Part 11: VISITING A COLLEGE CAMPUS
By Janet Kalbaugh,
††††††††††† Early in a studentís high school career, college view books with flattering descriptions and beautiful pictures begin to arrive at the studentís home.† In addition, brochures from college fairs, virtual tours on web sites, and promotional videos are available to assist students in the post-secondary decision making process.† These tools assist students and parents in narrowing choices of institutions, but most important in reaching the final selection of a school is visiting the campus.
††††††††††† In order to make the most of the visit, it is important to do some advance planning.† If possible, schedule to visit the campus when classes are in full session. But, if that is not possible, visiting in the summer is better than not visiting at all.† Prior to the visit, call the admissions office and set up a time for a guided tour, a class visit, and an appointment with an advisor in the studentís major.† Parents may also wish to schedule an appointment with a financial aid counselor. Many schools schedule open houses or orientations throughout the year for prospective students.† Generally, faculty and student presentations are a part of these sessions.
††††††††††† Prepare for the visit by learning as much as possible about the school.† High school counselors are pleased to check out college catalogs or guides for families to use, and the institutionís web site is also an excellent source.
††††††††††† Upon arrival, take a tour, noting the size of the campus, the cleanliness, the atmosphere, and the behavior of students.† Attend any group sessions that are scheduled for parents or students.† During the tour or sessions, students and parents will have an opportunity to ask questions that have not been addressed in the viewbook or other resources.† Many parents ask questions on the safety of the campus, whether professors or teaching assistants will be teaching classes or labs, and the ability to schedule courses in order to finish the program in the usual number of semesters.
††††††††††† If the student has any special interests, such as band, athletics, or ROTC, inquire about these programs or activities.† If the student needs special services for learning disabilities or physical handicaps, inquire about programs or facilities that meet these needs.
††††††††††† After the formal tour or session, talking with the advisor in the studentís major helps to clarify the precise requirements for admission to the major and the opportunities for jobs upon completion of the degree.† It is also a good time to ask the average GPA and test scores of students in this major so that you can determine how the student compares academically. During this time, it is important to check out the labs, computers, and other facilities for the major.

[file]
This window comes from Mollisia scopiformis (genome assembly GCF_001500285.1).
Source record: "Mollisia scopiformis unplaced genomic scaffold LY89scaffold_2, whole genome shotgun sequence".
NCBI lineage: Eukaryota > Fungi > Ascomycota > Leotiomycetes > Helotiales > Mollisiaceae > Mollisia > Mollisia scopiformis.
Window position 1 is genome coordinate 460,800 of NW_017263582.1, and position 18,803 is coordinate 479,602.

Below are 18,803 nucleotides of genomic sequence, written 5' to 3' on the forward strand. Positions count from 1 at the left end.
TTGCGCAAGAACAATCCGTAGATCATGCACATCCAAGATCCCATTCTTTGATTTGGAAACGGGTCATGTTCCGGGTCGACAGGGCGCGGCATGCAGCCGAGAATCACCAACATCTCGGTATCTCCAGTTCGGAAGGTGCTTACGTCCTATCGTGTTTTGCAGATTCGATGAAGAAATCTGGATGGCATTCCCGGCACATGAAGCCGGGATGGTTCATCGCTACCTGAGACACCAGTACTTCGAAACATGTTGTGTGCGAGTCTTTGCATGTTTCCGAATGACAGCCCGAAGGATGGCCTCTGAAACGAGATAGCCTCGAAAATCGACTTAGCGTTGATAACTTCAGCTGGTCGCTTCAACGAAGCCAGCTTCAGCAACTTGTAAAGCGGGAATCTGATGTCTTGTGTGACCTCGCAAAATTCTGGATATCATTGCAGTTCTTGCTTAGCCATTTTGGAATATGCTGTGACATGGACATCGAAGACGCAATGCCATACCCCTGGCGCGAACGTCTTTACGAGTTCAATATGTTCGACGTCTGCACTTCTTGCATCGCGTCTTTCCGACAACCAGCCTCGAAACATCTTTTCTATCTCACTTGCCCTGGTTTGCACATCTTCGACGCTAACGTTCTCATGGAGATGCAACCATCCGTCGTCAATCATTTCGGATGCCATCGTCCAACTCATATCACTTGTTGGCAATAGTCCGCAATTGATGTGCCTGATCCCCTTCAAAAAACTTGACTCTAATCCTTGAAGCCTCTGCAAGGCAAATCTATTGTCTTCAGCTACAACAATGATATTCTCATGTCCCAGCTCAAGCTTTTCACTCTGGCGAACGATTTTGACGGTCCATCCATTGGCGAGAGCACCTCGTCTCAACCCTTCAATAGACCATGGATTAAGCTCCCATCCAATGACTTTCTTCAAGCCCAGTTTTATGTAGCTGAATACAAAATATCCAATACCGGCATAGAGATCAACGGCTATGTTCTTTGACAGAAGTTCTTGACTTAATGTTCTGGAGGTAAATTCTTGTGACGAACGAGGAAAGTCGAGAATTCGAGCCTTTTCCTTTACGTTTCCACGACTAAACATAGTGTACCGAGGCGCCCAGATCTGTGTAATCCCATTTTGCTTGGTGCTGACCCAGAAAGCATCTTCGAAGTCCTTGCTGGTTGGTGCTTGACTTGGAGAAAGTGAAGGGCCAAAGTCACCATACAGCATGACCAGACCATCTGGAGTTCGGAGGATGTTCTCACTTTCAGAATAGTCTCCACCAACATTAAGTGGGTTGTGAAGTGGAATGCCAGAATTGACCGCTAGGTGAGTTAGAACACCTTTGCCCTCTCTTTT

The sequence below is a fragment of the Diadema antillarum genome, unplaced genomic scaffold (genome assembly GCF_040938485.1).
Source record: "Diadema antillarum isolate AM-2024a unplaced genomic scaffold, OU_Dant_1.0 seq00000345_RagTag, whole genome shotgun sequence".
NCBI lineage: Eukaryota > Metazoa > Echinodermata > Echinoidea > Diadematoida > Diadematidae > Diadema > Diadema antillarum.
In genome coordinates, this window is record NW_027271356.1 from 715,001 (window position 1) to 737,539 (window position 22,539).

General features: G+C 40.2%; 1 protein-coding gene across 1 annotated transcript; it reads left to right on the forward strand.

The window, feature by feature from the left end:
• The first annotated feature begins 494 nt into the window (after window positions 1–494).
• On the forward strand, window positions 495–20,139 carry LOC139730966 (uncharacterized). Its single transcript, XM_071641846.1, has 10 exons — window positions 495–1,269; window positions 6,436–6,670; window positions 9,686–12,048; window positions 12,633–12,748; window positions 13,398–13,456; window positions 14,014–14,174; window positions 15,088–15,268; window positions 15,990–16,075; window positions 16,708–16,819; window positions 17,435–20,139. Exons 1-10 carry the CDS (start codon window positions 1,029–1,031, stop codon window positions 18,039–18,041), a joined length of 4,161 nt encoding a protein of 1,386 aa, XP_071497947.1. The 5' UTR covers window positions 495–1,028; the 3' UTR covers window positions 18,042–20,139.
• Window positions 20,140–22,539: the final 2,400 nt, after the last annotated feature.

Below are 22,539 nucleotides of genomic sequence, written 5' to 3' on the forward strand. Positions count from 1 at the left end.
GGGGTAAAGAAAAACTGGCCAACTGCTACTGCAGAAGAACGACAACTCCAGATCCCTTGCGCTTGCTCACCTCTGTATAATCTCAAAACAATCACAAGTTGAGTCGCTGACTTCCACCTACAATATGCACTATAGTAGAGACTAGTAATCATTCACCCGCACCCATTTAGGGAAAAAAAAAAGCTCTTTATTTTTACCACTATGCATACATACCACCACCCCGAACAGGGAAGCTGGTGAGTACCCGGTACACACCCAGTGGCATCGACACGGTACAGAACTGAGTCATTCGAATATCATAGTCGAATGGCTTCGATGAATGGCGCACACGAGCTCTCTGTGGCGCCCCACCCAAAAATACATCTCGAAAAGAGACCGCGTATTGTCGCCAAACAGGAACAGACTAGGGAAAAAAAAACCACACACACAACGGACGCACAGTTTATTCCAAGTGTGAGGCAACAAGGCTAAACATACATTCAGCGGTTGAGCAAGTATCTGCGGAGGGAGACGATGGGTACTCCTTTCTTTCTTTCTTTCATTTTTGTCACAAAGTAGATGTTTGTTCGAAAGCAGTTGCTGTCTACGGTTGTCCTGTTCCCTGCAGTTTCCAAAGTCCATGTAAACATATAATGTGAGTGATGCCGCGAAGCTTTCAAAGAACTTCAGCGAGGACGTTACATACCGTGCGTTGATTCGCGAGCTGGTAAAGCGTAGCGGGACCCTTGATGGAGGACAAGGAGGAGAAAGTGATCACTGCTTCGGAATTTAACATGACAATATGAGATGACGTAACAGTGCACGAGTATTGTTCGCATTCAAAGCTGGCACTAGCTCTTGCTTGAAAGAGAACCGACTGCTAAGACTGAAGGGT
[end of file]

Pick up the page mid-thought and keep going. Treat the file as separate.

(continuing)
††††††††††† If visiting a residence hall has not been included in the formal tour, try to visit at least one.† Since most colleges require freshmen to live in a residence hall, ideally the student would have an opportunity to see all those available so he or she can rank order preferences when asked to do so.† Often students have the option of all-male, all-female, or coed. Find out how roommates are assigned and whether you can indicate preferences for similar major or similar study and life habits.† Dining halls and their proximity to the dorm are also an important consideration.
††††††††††† After the formal tour or meetings, allowing the student to explore on his or her own gives an opportunity to talk to enrolled students without feeling inhibited.† The student union is a good location for interaction on what present students think of their schoolówhat they like or dislike and what they do on weekends or during free time.
††††††††††† Parents who are interested in financial assistance and have arranged to see a financial aid counselor may wish to take with them an unofficial copy of the studentís transcript, including admissions test scores, and a copy of the most recent tax forms.†
††††††††††† It is advisable not to wait till the senior year to start making campus visits. Counselors encourage students to begin submitting applications by early fall, so a reasonable approach is to begin visiting by the sophomore or junior year.† Visiting a campus while on vacation or visiting any local college is a good first step, as this experience will give the student a basis for comparison.† For students who plan to begin at a local college and then transfer to another institution, deciding the prospective transfer school allows for careful planning of courses.
All "College Tips" columns are available at http://www.newstribune.info
Checklist at http://www.makingitcount.com/roadtocollege/college/campus_visit_checklist.pdf
College Confidential at http://www.collegeconfidential.com/college_search/visits.htm
Making it Count at http://www.makingitcount.com/
Wired Scholar http://www.wiredscholar.com/†
The Princeton Review at http://www.princetonreview.com/
American Education Services
(1-304-345-7211; or toll free:
Mineral County Technical
Center at http://mctc.mine.tec.wv.us/college.htm
Eastern Community and
Potomac State College of West Virginia University at http://www.potomacstatecollege.edu or (304-788-6820 or toll free:
Your high school guidance counselor